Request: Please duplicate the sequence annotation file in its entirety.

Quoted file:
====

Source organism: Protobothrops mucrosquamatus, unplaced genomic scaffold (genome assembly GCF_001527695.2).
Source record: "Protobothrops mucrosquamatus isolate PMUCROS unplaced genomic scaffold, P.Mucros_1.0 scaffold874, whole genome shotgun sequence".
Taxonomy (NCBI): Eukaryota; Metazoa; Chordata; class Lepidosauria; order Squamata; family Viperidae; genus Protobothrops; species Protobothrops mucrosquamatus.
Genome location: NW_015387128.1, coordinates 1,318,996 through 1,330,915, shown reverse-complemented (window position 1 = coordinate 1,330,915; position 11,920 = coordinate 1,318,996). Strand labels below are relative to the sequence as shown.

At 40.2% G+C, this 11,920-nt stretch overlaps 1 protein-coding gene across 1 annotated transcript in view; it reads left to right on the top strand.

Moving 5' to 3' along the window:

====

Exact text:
Source organism: Protobothrops mucrosquamatus, unplaced genomic scaffold (genome assembly GCF_001527695.2).
Source record: "Protobothrops mucrosquamatus isolate PMUCROS unplaced genomic scaffold, P.Mucros_1.0 scaffold874, whole genome shotgun sequence".
Taxonomy (NCBI): Eukaryota; Metazoa; Chordata; class Lepidosauria; order Squamata; family Viperidae; genus Protobothrops; species Protobothrops mucrosquamatus.
Genome location: NW_015387128.1, coordinates 1,318,996 through 1,330,915, shown reverse-complemented (window position 1 = coordinate 1,330,915; position 11,920 = coordinate 1,318,996). Strand labels below are relative to the sequence as shown.

At 40.2% G+C, this 11,920-nt stretch overlaps 1 protein-coding gene across 1 annotated transcript in view; it reads left to right on the top strand.

Moving 5' to 3' along the window: